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How the BTR sector is adapting to political pressure

4 MIN READDecember 02, 2019

The third annual GRI Residential Europe 2019 gathered leading residential real estate investors and developers in London to discuss how the build to rent market is thriving under political pressure and demographic changes. 

Rented accommodation’s time to shine?

The main takeaway from the behind closed door round-table discussions was the next generation of build-to-rent (BTR), and what kind of risk/growth can people expect. Certainly with first-time buyer average age reaching the mid 30s and urbanisation driving up prices in populated areas, millenials are beginning to look at rental for long term accommodation. 

The BTR sector in the UK is one of the best in the world, and ties in with student housing, multifamily, and coliving and its other niche assets. With more focus on real estate as a service, considerable changes towards operational services have been demanded as people want to feel like they get more for their money. Some suggested that this came from student housing operators which is understandable as the demographic changes and Gen Z market impacts this sector first. 

Understanding demographics was said to be one of the most important things in the rented market. For instance, a student will be primarily looking at affordability and proximity to universities, whereas a millennial is probably looking more for efficiency and proximity to public transport links. For Gen X and baby boomers, they’re looking much more for genuine value and control over the asset. It’s important to understand your market and provide what they want.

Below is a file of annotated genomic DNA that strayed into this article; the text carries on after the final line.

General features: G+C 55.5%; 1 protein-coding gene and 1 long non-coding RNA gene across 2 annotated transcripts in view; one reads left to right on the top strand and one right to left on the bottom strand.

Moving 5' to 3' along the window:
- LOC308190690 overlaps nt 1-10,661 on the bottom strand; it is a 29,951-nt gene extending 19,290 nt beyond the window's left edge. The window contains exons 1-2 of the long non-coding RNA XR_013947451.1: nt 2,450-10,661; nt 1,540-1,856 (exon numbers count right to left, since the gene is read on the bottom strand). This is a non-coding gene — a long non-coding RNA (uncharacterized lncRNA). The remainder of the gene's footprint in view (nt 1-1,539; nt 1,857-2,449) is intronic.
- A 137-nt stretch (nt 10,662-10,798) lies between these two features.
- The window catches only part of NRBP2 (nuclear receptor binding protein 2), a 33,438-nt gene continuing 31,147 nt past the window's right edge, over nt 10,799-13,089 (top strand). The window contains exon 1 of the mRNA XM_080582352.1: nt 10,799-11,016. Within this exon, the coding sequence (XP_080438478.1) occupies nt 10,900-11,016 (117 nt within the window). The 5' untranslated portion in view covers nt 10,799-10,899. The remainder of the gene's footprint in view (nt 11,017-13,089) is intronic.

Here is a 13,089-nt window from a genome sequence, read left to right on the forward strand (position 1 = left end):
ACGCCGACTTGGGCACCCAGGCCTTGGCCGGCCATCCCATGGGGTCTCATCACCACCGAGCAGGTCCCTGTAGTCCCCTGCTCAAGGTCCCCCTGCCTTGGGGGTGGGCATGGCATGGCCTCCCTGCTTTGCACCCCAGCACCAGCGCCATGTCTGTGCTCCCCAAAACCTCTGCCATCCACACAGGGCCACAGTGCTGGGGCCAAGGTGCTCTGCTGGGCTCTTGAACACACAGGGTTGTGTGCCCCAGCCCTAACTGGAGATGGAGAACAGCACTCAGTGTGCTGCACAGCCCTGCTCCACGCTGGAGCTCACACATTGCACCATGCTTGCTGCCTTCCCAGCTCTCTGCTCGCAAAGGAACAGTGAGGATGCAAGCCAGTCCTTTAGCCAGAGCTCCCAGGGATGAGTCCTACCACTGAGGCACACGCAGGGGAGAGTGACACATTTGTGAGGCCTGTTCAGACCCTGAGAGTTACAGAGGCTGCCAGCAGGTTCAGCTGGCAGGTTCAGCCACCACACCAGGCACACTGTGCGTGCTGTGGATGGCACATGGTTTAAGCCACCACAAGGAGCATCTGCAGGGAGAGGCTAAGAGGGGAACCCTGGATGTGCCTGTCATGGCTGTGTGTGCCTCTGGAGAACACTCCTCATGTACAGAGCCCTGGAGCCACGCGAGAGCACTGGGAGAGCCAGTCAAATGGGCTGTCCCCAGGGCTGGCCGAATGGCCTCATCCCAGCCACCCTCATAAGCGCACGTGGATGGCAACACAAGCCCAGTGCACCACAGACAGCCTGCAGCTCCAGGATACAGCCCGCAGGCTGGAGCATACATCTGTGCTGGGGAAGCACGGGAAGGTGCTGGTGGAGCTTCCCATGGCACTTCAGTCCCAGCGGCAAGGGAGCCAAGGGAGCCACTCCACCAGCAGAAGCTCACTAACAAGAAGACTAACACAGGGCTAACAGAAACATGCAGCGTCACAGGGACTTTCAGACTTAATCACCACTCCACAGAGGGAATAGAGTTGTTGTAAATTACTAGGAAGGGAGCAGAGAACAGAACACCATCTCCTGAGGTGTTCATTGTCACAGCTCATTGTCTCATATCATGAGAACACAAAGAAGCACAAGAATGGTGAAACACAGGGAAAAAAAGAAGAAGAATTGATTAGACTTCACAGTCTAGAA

Election cycle adding unwelcome risk to UK market

Regulatory issues, political will and affordability were some of the key concerns addressed, while some highlighted that political volatility was putting a damper on investment appetite in the UK. Everyone agreed that British politics hadn’t been this volatile since the war, and the upcoming election was perhaps shaping up to be the most consequential in modern times - especially for real estate. 

But have long-term investors prepared for a swing in political parties? Many might think so, but they also thought they were prepared for the result of the 2016 referendum. Now they must consider the possibility of Labour’s proposed rent caps - a similar model used in Berlin had one of Germany’s leading residential real estate companies’ drop by 15% in share prices. But with affordability already so low, something clearly needs to give politically in terms of people’s income. 

Ireland’s and Iberia’s residential market heating up?

Participants took the opportunity to assess the risk profiles of Europe’s biggest investment hotspots. For the room, Dublin especially was hot - even though for the private rented sector the land was still quite expensive. The biggest challenge that Ireland as a whole faces now is supply. According to one member, the trend of young people emigrating was rapidly slowing down, facilitating much more of a need for student and BTR housing. Millennials, the generation in which just under 50% of them look to leave a job within two years, also favour BTR as it allows them the freedom to move around the country. 

Spain and Portugal were also markets where investors were interested in, as a lack of stock paired with an erasmus hotspot certainly provides a great opportunity to tap into a gap in the market in terms of student housing and build-to-rent. 
 

For more insight into the nuances of the UK market and the upcoming flourishing of the Irish market, British and Irish GRI takes place in June, 2020. For further understanding of the German residential market, Deustche GRI takes place in May, 2020.

Article by Matt Harris 

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